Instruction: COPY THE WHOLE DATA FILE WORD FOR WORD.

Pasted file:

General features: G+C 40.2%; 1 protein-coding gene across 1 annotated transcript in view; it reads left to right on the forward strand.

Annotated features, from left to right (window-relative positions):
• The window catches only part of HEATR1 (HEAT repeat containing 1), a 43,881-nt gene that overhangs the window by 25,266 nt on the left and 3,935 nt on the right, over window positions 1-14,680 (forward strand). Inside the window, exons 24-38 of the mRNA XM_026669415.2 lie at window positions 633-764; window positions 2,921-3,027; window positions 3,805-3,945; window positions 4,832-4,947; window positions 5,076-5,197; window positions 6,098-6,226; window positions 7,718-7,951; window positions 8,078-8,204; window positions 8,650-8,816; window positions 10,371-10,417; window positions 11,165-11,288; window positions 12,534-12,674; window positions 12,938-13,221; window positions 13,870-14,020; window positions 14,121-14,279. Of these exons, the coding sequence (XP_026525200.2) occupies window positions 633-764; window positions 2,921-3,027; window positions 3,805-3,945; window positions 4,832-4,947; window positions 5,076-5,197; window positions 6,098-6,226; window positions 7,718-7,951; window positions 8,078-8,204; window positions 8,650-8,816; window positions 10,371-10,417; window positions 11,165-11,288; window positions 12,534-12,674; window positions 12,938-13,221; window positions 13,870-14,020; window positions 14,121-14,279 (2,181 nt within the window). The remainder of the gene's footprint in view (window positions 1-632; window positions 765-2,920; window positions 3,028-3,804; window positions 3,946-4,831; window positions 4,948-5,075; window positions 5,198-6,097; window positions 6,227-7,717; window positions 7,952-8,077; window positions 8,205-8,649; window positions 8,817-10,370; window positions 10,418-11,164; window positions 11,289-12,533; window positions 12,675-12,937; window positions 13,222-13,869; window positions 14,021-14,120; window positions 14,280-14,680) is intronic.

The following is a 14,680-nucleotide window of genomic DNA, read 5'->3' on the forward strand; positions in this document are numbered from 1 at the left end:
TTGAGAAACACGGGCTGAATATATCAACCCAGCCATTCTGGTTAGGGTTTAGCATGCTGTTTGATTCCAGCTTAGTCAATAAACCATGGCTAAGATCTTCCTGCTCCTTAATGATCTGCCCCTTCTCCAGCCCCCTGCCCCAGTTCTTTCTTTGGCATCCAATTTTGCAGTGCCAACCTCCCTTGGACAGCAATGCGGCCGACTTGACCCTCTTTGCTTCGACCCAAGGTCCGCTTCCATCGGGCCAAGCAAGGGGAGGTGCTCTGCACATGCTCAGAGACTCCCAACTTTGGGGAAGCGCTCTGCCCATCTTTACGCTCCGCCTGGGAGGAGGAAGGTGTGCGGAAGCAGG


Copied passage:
General features: G+C 40.2%; 1 protein-coding gene across 1 annotated transcript in view; it reads left to right on the forward strand.

Annotated features, from left to right (window-relative positions):
• The window catches only part of HEATR1 (HEAT repeat containing 1), a 43,881-nt gene that overhangs the window by 25,266 nt on the left and 3,935 nt on the right, over window positions 1-14,680 (forward strand). Inside the window, exons 24-38 of the mRNA XM_026669415.2 lie at window positions 633-764; window positions 2,921-3,027; window positions 3,805-3,945; window positions 4,832-4,947; window positions 5,076-5,197; window positions 6,098-6,226; window positions 7,718-7,951; window positions 8,078-8,204; window positions 8,650-8,816; window positions 10,371-10,417; window positions 11,165-11,288; window positions 12,534-12,674; window positions 12,938-13,221; window positions 13,870-14,020; window positions 14,121-14,279. Of these exons, the coding sequence (XP_026525200.2) occupies window positions 633-764; window positions 2,921-3,027; window positions 3,805-3,945; window positions 4,832-4,947; window positions 5,076-5,197; window positions 6,098-6,226; window positions 7,718-7,951; window positions 8,078-8,204; window positions 8,650-8,816; window positions 10,371-10,417; window positions 11,165-11,288; window positions 12,534-12,674; window positions 12,938-13,221; window positions 13,870-14,020; window positions 14,121-14,279 (2,181 nt within the window). The remainder of the gene's footprint in view (window positions 1-632; window positions 765-2,920; window positions 3,028-3,804; window positions 3,946-4,831; window positions 4,948-5,075; window positions 5,198-6,097; window positions 6,227-7,717; window positions 7,952-8,077; window positions 8,205-8,649; window positions 8,817-10,370; window positions 10,418-11,164; window positions 11,289-12,533; window positions 12,675-12,937; window positions 13,222-13,869; window positions 14,021-14,120; window positions 14,280-14,680) is intronic.

The following is a 14,680-nucleotide window of genomic DNA, read 5'->3' on the forward strand; positions in this document are numbered from 1 at the left end:
TTGAGAAACACGGGCTGAATATATCAACCCAGCCATTCTGGTTAGGGTTTAGCATGCTGTTTGATTCCAGCTTAGTCAATAAACCATGGCTAAGATCTTCCTGCTCCTTAATGATCTGCCCCTTCTCCAGCCCCCTGCCCCAGTTCTTTCTTTGGCATCCAATTTTGCAGTGCCAACCTCCCTTGGACAGCAATGCGGCCGACTTGACCCTCTTTGCTTCGACCCAAGGTCCGCTTCCATCGGGCCAAGCAAGGGGAGGTGCTCTGCACATGCTCAGAGACTCCCAACTTTGGGGAAGCGCTCTGCCCATCTTTACGCTCCGCCTGGGAGGAGGAAGGTGTGCGGAAGCAGG